Shows & Panels
- The 2014 Big Picture on Cyber Security
- AFCEA Answers
- Ask the CIO
- Building the Hybrid Cloud
- Connected Government: How to Build and Procure Network Services for the Future
- Continuing Diagnostics and Mitigation: Discussion of Progress and Next Steps
- Federal Executive Forum
- Federal Tech Talk
- The Future of Government Data Centers
- The Future of IT: How CIOs Can Enable the Service-Oriented Enterprise
- The Intersection: Where Technology Meets Transformation
- Maximizing ROI Through Data Center Consolidation
- Moving to the Cloud. What's the best approach for me
- Navigating Tough Choices in Government Cloud Computing
- The New Generation of Database
- Satellite Communications: Acquiring SATCOM in Tight Times
- Targeting Advanced Threats: Proven Methods from Detection through Remediation
- Transformative Technology: Desktop Virtualization in Government
- The Truth About IT Opex and Software Defined Networking
- Value of Health IT
- Air Traffic Management Transformation Report
- Cloud First Report
- General Dynamics IT Enterprise Center
- Gov Cloud Minute
- Government in Technology Series
- Homeland Security Cybersecurity Market Report
- National Cybersecurity Awareness Month
- Technology Insights
- The Cyber Security Report
- The Next Generation Cyber Security Experts
Shows & Panels
Jaguar cubs born at Milwaukee zoo bring new genes
Tuesday - 1/8/2013, 6:58am EST
MILWAUKEE (AP) - Two jaguar cubs are providing more than just cooing fans for Milwaukee's zoo. The spotted brothers are introducing new genes to the endangered species' captive population because unlike most zoo babies, their father was born in the wild.
The blue-eyed cubs, born Nov. 13, don't officially have names just yet, but keepers at the Milwaukee County Zoo are calling them "Gaps" and "Dots," due to the markings on their heads.
Stacey Johnson, coordinator of the jaguar species survival plan for the American Zoo and Aquarium Association, said it is rare for zoos' reproductive programs to have access to animals born in the wild.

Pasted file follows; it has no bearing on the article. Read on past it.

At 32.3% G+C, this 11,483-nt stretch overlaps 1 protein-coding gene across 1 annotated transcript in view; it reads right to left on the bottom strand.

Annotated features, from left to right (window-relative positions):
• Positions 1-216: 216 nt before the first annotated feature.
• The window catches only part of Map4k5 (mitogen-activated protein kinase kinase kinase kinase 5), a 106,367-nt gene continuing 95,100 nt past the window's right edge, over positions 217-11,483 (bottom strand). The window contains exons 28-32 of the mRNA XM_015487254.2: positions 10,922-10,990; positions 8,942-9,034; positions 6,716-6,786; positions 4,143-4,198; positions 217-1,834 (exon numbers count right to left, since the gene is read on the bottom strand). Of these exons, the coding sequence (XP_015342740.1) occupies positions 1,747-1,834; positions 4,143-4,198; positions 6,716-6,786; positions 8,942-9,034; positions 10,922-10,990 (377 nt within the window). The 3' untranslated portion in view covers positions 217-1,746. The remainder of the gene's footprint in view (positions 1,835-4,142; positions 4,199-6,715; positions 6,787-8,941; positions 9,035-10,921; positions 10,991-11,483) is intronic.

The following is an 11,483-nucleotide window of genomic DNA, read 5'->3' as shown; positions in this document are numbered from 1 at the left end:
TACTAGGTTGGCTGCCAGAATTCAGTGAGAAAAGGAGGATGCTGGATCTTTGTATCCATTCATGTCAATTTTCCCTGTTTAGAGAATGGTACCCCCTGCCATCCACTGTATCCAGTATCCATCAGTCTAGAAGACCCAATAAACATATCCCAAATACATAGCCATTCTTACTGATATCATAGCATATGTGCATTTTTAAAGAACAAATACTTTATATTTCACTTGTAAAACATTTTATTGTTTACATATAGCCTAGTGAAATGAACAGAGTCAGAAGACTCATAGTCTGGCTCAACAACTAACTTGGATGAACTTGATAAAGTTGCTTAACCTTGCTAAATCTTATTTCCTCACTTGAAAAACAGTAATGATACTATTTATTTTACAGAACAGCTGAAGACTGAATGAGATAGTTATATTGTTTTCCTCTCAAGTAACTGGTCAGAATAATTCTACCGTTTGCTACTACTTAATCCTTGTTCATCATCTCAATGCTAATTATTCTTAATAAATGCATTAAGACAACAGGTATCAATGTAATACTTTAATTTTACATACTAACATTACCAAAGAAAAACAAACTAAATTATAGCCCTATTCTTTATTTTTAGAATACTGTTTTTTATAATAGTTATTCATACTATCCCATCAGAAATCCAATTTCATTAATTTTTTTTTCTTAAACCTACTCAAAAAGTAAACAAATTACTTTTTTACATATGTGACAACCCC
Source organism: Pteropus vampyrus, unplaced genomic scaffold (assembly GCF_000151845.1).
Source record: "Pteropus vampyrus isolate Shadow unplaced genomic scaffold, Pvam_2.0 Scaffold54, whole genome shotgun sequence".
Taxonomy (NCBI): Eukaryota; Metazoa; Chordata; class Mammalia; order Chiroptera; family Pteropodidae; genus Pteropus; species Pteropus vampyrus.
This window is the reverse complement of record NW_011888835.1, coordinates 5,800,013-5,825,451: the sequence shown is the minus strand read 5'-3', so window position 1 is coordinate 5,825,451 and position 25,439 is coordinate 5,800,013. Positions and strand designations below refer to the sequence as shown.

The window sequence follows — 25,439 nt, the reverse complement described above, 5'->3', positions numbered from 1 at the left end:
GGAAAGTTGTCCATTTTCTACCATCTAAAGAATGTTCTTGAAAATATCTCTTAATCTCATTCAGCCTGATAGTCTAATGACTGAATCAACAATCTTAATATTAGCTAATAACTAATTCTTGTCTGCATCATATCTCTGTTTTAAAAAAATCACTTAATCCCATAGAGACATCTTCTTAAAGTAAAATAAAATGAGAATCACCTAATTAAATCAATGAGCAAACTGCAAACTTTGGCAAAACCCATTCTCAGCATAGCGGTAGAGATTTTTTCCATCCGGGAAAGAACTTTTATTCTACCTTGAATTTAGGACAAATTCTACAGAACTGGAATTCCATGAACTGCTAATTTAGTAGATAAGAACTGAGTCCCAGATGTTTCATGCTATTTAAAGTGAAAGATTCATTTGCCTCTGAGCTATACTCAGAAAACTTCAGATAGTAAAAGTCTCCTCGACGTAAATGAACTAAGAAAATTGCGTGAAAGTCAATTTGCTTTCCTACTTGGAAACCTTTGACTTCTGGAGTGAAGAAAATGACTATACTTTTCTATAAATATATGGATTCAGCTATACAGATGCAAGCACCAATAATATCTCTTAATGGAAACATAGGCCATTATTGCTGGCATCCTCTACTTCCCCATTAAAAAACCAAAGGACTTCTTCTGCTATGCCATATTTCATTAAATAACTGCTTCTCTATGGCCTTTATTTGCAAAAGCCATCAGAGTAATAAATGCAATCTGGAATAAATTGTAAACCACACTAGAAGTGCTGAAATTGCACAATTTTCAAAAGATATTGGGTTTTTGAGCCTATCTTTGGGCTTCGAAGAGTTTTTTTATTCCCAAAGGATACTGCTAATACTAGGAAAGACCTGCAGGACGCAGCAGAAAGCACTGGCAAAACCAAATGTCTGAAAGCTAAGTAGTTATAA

"They are bringing in a new inflow of genes that will help sustain the population over next 100 years," Johnson said.
He also noted that the cubs _ the first born at the zoo since 1975 _ are also beneficial because female jaguars currently outnumber males in zoos in North America.
The cubs, currently about the size of house cats, are still too small to navigate their multi-level exhibit, so they aren't yet on display. But fans can catch glimpses of the curious cubs and their mother on the zoo's live webcam.
Zoo officials plan to put the cubs on display by early February.
Their father, Pat, was captured in Central America after being deemed a problem jaguar for attacking cattle, so he was a bit of a celebrity at the Belize Zoo before coming to Milwaukee in 2008. The estimated 15-year-old animal also has a book named after him, "Pat the Great Cat: A Jaguars Journey," which was written by children in Milwaukee and Belize as part of a literacy program.
The cubs were the first for their mother, Stella.
The cubs will remain at the zoo for about a year before being moved to other zoos whose jaguars need genetic diversity, zoo spokeswoman Jennifer Diliberti said. Jaguars are found in the wild in the southern U.S., Mexico, Central America and South America.
The webcam has received about 16,000 hits since it went live Dec. 18. The average time spent on the webcam is about 25 minutes _ compared to 2 minutes on their home page, Diliberti said.
"People are really following their story, which is wonderful," she said.
Milwaukee County Zoo live webcam: http://www.milwaukeezoo.org/explore/webcams/jaguarcubs.php
Watch the AP video here: http://bit.ly/Zl7Jp3
(Copyright 2013 The Associated Press. All rights reserved. This material may not be published, broadcast, rewritten or redistributed.)